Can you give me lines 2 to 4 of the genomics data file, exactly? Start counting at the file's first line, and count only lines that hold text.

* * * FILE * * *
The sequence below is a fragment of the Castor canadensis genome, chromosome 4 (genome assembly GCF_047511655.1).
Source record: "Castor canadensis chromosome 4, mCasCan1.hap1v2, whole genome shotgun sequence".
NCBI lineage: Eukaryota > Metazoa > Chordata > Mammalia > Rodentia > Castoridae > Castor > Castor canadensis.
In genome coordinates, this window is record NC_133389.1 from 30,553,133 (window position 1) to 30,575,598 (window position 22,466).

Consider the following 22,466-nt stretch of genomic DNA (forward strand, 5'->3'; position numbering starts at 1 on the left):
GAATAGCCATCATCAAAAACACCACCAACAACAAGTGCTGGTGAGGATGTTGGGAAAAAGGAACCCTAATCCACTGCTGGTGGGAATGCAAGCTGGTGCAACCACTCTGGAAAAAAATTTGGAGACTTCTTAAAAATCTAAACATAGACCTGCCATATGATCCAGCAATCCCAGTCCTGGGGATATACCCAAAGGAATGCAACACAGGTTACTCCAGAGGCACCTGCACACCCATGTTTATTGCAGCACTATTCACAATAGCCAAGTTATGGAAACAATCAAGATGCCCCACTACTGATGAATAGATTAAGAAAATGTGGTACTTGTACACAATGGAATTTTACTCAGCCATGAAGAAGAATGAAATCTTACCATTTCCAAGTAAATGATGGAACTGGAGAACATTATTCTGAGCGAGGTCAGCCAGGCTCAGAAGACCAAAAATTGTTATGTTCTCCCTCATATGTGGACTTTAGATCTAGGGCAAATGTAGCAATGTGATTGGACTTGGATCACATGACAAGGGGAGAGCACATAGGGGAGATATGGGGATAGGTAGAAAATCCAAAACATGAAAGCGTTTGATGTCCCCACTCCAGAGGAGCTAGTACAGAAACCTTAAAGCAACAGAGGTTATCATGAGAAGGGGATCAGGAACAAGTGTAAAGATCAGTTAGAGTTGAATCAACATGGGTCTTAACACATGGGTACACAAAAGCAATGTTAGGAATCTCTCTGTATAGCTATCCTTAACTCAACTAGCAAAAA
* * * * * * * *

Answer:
Source record: "Castor canadensis chromosome 4, mCasCan1.hap1v2, whole genome shotgun sequence".
NCBI lineage: Eukaryota > Metazoa > Chordata > Mammalia > Rodentia > Castoridae > Castor > Castor canadensis.
In genome coordinates, this window is record NC_133389.1 from 30,553,133 (window position 1) to 30,575,598 (window position 22,466).